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October 26, 2006

Climate change is now on the policy agenda and is seen to represent a "critical threat" to Australia's interests over the next decade. During the last decade conservatives have spent a lot of energy trying to dismiss global warming as an elite preoccupation by irrational hemp-wearing eco-warriors and the loathed inner city latte set. It had nothing to do with mainstream Australia.

How times change. There has been buckets of money to subsidize farmers on the bones of their backsides in desert like conditions without any obligation to shift to sustainable farming:


Yesterday, there was money for solar power networked power station and to clean up Victoria's Hazelwood power station from the Low Emmissions Techology Demonstration Fund without any mention of greenhouse targets. The Howard Government is still talking in terms of pilot projects as the renewable industry moves offshore and has refused to increase the Mandatory Renewable Energy Target (MRET) and steadfastly refusing to consider either emissions targets or carbon pricing signals. A demonstration fund cannot drive the development of technologies that wiill be price competitive with those now available. That requires a price on emissions.

Whilst its $2 billion being spent on drought relief its only $125 million being spent on climate change (a solar plant) that can create power for 45,000 homes even as the states are going to face power shortages over the next few years, due to the rising demand for electricity to run the airconditioners to cope with the scorching summers. This will happen in SA in 2007, Victoria in 2008, Queensland in 2009 and NSW in 2010. Australia is going to need 20%more power in 20200 to meet demand. Does that mean more coal-fired power stations to meet base-load power? Do the power companies get a free pass on any future carbon charge?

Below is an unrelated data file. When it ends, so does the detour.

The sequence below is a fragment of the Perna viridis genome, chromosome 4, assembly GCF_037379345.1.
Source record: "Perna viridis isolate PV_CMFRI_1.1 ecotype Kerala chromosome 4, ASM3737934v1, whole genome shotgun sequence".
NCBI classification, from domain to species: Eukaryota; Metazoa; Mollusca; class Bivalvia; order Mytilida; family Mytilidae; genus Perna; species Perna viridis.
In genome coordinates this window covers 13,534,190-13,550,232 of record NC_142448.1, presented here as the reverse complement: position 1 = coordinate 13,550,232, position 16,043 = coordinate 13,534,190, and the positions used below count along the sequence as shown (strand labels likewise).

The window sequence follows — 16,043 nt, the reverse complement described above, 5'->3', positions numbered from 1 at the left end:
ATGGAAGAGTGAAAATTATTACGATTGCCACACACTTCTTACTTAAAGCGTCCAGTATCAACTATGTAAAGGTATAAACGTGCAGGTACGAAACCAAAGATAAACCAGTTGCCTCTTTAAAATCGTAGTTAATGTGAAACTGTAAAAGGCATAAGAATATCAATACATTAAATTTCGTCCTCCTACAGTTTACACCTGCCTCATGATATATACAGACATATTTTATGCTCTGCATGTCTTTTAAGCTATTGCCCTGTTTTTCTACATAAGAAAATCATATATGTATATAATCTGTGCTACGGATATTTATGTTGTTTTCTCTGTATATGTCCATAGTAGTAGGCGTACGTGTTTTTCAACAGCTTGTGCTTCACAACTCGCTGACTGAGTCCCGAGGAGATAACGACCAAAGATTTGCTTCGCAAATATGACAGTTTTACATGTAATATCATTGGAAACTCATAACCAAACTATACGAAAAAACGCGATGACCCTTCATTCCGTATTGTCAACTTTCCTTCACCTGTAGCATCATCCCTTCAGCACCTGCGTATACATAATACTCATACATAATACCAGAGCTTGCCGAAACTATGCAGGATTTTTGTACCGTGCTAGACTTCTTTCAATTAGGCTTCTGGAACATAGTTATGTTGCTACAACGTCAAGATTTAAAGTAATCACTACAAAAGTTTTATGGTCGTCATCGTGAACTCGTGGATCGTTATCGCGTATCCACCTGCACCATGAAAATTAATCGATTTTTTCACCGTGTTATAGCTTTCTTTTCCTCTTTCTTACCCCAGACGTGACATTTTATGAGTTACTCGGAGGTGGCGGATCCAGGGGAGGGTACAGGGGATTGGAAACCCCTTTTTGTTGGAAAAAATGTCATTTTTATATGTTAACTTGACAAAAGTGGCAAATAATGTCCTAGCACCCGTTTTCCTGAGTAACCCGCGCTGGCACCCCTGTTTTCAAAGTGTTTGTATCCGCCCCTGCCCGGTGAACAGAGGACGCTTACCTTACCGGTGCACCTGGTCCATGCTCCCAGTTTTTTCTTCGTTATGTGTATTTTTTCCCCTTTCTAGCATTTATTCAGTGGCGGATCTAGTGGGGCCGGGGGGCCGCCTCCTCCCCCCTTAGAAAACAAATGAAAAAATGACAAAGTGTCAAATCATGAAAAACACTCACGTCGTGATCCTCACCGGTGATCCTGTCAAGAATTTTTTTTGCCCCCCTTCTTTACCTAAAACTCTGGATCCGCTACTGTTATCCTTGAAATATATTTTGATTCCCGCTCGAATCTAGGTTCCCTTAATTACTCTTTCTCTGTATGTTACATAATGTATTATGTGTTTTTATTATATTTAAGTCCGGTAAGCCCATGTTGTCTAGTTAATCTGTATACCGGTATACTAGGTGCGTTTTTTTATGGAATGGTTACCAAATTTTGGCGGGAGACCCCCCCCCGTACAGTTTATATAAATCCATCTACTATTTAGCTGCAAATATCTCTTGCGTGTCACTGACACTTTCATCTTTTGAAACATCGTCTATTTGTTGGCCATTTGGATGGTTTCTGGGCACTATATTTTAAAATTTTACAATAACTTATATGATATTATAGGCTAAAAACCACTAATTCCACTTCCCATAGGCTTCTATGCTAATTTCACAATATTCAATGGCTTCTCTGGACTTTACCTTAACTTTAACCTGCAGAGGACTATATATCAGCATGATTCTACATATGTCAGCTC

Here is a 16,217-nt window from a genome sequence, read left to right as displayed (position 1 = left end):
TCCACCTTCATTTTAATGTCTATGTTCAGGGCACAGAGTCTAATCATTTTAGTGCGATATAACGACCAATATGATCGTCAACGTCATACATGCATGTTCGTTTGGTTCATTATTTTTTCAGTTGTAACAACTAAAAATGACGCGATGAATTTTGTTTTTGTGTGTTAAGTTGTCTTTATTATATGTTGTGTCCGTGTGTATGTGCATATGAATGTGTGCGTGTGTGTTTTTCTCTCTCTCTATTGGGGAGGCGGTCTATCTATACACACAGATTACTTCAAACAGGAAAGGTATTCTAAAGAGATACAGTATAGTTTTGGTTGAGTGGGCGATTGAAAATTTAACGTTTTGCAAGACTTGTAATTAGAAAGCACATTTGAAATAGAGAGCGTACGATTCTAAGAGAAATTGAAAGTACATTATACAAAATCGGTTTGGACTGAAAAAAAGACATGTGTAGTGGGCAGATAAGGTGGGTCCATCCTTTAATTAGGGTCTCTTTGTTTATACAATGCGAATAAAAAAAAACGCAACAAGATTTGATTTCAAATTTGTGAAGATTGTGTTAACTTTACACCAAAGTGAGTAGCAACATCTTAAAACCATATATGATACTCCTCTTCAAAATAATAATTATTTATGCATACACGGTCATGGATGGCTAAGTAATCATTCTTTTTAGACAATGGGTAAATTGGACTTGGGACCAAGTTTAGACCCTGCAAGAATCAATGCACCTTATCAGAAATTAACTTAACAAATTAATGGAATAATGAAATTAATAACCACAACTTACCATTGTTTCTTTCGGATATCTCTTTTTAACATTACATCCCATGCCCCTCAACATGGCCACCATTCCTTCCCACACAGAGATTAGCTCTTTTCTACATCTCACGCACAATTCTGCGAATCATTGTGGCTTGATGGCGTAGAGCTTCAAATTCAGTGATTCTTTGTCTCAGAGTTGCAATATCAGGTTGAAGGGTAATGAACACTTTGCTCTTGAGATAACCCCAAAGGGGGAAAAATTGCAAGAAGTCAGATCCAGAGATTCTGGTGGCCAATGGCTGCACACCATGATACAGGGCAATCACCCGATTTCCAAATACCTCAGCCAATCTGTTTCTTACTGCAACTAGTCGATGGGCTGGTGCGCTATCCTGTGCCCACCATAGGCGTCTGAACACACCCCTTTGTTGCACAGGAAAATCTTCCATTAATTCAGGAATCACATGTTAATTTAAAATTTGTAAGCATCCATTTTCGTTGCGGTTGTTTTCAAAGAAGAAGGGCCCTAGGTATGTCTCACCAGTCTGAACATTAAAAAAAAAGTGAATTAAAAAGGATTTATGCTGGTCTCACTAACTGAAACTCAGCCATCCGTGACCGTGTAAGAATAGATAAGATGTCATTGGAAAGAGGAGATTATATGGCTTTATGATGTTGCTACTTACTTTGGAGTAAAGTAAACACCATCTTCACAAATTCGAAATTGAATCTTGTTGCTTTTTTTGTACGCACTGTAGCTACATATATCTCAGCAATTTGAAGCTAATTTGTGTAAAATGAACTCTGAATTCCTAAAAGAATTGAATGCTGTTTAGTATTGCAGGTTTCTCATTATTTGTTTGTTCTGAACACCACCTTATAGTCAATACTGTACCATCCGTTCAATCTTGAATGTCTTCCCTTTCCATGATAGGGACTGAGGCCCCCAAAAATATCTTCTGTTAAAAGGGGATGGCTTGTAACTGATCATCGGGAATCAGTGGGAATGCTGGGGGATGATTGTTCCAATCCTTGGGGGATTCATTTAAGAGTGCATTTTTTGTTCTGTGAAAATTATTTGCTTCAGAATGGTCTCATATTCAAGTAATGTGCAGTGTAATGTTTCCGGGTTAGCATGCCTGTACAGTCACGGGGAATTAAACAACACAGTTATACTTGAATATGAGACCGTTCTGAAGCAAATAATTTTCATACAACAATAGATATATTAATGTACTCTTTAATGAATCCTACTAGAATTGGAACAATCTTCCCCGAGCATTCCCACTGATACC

It is not clear that the Howard Government has a long term plan to reduce greenhouse gas emissions. It is the reductions in land clearing by farmers that has been responsible for the majority of greenhouse gas emission reductions in Australia to date. What now?

| Posted by Gary Sauer-Thompson at 8:15 AM | | Comments (0)